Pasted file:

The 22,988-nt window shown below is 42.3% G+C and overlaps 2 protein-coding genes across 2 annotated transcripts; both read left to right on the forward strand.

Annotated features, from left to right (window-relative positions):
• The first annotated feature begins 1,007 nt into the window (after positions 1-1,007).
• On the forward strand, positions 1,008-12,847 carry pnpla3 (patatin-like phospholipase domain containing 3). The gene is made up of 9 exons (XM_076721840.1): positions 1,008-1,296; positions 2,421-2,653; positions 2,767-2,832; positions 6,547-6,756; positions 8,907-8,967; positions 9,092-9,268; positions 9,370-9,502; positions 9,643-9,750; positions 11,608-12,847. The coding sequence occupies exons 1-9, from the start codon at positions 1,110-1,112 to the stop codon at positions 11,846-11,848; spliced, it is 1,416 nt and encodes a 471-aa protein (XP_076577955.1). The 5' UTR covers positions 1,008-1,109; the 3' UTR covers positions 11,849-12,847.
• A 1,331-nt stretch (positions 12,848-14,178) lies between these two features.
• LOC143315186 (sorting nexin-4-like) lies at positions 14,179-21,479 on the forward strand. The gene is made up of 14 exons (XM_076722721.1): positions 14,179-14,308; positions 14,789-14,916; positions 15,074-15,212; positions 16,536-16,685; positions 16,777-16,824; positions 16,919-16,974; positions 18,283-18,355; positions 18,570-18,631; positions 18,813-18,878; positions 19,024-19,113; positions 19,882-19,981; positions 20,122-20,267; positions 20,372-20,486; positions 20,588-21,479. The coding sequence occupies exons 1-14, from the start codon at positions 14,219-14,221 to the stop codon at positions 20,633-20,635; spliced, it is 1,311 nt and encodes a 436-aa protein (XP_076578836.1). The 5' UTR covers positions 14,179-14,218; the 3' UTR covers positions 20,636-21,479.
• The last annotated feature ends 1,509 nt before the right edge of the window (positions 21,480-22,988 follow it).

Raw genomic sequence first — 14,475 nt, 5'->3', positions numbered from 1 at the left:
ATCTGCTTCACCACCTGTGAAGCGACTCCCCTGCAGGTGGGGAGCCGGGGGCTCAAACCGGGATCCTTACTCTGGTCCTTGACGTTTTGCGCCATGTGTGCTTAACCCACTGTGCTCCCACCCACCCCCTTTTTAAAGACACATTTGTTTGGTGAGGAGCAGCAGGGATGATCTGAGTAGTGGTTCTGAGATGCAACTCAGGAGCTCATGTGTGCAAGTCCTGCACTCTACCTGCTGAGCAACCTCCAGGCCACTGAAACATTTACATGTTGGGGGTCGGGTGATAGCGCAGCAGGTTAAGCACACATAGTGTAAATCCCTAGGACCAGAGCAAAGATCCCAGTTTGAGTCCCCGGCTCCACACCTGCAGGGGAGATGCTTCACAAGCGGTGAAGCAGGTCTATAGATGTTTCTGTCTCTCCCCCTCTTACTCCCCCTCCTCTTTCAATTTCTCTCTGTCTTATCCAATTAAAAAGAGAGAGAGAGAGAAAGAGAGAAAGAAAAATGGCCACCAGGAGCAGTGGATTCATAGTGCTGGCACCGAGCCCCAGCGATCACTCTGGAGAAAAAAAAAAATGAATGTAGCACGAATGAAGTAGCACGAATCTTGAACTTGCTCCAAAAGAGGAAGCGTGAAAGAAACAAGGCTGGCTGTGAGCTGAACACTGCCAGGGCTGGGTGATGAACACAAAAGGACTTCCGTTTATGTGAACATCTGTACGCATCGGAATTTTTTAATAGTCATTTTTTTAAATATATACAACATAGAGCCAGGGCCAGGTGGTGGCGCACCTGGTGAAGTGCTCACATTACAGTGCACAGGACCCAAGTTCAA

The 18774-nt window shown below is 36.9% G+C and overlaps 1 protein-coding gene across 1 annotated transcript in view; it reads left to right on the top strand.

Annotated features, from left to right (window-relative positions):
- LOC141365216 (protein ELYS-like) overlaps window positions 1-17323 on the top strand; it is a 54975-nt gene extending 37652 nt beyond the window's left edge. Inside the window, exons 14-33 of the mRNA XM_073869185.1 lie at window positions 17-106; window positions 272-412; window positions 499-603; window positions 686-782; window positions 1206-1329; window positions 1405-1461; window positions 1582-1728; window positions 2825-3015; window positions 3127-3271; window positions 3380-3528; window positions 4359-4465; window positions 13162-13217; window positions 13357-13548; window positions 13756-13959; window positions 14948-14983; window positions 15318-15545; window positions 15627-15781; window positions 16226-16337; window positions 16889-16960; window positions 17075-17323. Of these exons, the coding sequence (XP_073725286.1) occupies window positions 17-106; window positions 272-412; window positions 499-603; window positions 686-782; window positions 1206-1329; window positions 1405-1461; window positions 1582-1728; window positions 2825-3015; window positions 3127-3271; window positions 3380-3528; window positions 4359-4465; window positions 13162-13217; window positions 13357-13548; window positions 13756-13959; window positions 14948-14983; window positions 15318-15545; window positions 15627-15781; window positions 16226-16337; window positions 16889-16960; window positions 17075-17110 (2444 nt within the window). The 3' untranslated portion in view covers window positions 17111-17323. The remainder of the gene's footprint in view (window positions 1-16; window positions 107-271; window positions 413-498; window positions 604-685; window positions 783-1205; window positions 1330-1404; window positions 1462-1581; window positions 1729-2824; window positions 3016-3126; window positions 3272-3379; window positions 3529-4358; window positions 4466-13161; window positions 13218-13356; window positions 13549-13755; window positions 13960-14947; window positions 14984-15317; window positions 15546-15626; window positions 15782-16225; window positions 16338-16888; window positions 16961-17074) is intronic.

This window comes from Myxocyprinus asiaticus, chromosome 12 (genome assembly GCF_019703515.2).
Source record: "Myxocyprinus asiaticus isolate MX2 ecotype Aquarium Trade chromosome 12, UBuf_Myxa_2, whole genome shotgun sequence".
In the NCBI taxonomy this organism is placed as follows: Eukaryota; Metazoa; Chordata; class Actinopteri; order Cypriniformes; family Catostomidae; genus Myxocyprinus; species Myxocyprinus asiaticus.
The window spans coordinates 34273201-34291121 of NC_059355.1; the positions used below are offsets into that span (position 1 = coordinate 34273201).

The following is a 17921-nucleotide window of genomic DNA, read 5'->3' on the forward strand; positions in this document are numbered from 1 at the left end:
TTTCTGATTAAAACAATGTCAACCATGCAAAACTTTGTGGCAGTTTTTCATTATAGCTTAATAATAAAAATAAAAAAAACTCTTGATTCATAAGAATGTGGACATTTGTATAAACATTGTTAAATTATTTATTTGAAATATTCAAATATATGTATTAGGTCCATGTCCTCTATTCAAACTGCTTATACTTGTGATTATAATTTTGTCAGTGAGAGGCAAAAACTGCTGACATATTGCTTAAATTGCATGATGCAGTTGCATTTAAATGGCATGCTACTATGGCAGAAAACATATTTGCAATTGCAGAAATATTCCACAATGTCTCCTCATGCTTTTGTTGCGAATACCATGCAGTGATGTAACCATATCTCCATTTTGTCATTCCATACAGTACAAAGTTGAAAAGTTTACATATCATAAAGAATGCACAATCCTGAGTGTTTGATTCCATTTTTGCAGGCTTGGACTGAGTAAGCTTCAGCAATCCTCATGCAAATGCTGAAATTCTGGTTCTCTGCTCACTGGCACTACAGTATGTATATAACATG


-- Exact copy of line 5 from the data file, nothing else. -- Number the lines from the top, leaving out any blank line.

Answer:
• A 1,331-nt stretch (positions 12,848-14,178) lies between these two features.